Snow can be created on demand, say scientists

BOISE – A breakthrough experiment has shown how cloud seeding can help produce rain and snow.

A team of scientists in the northwestern U.S. state of Idaho say they have obtained direct, quantifiable observations of cloud seeding for increased snowfall – from the growth of ice crystals, through the processes that occur in clouds, to the eventual snowfall.

This means it is possible to create heavy snowfall on demand.

The latest cloud-seeding experiment was conducted by a team flying small planes through clouds in Idaho, according to Science.

The National Science Foundation (NSF)-supported project, dubbed SNOWIE (Seeded and Natural Orographic Wintertime Clouds – the Idaho Experiment), took place from Jan. 7 to March 17, 2017, in and near Idaho’s Payette Basin, located approximately 50 miles north of Boise.

The research was conducted in concert with the Boise-based Idaho Power Company, which provides a large percentage of its electrical power through hydroelectric dams.

Cloud seeding

Cloud seeding, where scientists ‘sow’ clouds with small silver iodide chemical particles to make them rain or snow, was first proposed by Bernard Vonnegut in the 1940s.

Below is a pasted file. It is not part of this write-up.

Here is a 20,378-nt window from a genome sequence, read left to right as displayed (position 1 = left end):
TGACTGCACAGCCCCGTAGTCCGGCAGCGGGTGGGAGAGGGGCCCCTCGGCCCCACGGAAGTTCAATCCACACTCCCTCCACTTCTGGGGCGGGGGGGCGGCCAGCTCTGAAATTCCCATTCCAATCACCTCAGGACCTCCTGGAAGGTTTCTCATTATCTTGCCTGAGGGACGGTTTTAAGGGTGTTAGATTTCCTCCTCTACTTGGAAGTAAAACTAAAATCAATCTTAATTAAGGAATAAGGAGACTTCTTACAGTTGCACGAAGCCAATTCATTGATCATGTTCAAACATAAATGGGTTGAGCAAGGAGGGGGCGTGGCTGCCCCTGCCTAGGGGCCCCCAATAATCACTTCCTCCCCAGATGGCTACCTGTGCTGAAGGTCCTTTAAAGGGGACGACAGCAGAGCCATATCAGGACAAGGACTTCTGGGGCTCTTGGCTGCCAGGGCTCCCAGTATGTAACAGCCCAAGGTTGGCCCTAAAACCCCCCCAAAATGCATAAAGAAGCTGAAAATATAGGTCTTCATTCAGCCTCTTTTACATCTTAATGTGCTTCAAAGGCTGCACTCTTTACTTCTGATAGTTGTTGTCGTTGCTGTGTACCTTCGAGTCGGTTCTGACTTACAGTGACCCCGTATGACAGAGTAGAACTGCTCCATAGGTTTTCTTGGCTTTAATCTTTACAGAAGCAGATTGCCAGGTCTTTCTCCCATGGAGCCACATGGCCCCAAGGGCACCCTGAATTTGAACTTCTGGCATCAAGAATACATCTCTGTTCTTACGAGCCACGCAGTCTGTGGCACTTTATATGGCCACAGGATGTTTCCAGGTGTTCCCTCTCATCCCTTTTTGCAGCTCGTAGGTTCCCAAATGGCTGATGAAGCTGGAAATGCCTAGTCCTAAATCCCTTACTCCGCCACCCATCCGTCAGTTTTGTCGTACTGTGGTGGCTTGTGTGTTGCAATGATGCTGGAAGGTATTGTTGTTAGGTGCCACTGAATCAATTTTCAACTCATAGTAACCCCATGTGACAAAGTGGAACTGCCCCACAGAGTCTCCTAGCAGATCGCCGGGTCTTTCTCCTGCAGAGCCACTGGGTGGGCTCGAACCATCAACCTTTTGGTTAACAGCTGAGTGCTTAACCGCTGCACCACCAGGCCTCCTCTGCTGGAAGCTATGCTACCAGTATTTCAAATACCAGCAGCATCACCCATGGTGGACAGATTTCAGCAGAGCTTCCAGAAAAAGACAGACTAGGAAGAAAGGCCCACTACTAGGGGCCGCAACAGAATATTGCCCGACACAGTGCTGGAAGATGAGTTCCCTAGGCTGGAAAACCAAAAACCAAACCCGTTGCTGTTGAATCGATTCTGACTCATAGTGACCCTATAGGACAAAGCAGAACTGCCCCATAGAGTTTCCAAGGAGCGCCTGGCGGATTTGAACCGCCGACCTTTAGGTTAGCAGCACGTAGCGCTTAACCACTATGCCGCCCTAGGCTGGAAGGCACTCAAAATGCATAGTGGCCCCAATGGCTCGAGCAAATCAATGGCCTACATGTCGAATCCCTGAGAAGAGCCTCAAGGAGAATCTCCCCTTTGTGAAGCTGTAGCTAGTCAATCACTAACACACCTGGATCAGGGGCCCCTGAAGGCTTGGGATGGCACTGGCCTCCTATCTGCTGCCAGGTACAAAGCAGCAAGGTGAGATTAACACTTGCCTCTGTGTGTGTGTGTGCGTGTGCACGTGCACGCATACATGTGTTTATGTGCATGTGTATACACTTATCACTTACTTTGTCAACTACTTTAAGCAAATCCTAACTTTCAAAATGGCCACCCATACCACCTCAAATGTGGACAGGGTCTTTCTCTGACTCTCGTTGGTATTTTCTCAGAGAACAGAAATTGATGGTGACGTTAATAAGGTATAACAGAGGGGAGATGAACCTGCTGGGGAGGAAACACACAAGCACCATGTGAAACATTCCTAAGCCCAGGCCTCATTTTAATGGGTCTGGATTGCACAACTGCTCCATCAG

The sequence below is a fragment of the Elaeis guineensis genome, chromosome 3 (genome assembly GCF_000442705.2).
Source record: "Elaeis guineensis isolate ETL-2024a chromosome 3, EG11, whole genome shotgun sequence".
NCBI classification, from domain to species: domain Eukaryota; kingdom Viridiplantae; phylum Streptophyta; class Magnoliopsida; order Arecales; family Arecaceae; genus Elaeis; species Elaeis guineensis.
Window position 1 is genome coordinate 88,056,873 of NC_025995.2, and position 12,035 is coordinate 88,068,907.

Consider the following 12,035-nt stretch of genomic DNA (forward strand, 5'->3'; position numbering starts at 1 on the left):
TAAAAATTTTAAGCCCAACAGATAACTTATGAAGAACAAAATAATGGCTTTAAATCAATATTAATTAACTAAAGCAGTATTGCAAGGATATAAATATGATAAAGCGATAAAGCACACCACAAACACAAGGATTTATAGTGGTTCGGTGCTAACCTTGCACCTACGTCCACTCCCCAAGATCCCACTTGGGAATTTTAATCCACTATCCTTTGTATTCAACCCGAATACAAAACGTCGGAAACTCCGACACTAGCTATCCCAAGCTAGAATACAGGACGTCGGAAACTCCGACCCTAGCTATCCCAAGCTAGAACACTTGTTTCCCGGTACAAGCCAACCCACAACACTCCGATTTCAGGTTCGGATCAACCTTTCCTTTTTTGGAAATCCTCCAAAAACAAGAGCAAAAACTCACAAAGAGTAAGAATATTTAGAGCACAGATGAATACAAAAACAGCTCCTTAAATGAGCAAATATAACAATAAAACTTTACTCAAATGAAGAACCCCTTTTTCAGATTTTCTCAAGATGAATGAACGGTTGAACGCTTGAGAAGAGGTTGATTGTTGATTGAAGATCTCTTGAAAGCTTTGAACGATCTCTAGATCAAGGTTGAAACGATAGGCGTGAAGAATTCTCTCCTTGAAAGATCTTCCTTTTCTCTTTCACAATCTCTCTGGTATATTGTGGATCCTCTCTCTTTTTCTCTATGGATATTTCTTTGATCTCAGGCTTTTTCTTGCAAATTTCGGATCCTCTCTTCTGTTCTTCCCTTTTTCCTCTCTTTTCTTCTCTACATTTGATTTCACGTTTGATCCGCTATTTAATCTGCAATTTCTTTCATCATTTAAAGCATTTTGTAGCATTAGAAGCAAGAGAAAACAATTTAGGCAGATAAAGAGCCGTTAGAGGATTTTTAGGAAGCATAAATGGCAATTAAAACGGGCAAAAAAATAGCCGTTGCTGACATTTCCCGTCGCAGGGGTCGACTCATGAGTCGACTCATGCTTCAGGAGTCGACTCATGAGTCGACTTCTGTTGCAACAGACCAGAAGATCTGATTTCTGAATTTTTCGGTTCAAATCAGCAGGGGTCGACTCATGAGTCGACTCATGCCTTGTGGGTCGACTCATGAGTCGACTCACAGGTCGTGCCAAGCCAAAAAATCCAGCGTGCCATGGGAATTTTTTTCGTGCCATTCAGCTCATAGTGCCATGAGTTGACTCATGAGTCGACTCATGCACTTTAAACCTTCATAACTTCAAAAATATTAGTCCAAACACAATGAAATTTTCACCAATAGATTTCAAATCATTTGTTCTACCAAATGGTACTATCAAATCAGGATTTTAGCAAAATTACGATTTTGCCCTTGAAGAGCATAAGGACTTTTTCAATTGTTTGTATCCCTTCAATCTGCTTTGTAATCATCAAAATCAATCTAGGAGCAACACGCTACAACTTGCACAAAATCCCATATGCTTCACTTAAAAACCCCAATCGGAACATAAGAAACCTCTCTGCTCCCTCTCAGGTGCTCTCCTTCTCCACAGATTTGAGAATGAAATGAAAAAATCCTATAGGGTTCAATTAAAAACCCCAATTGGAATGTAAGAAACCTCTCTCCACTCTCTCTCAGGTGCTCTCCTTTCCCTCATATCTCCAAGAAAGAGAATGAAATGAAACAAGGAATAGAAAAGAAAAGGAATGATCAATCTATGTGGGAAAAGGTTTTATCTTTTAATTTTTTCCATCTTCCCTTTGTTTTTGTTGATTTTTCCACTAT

Vonnegut found that silver iodide can cause clouds of water vapor to build a ‘scaffold’ like structure, on which water molecules can align themselves into a crystalline structure. In other words, they freeze.

This act has been studied for decades, but it is only now that researchers say they have proven how it works outside a laboratory. The evidence for whether the technique works is still contentious however, due to the difficulty of carrying out controlled experiments in the outside world.

In Idaho, the researchers sprayed the clouds with silver iodide from the wings of their aircraft and also using canisters.

They found that within a couple of hours, the snowflakes had grown from a few microns in diameter to eight millimeters – large enough to fall to the ground and settle.

“The radar can only see [water] particles that are big enough, and these clouds had tiny droplets not detectable by radar,” said Katya Friedrich, one of the atmospheric scientists behind the research.

“Suddenly, we saw lines appear. It was really astonishing.”

In 2009, China carried out one experiment that forced the authorities to close 12 highways around Beijing when snow caused by cloud seeding fell heavily.

Questions remain about whether the technique could work for drought-hit areas.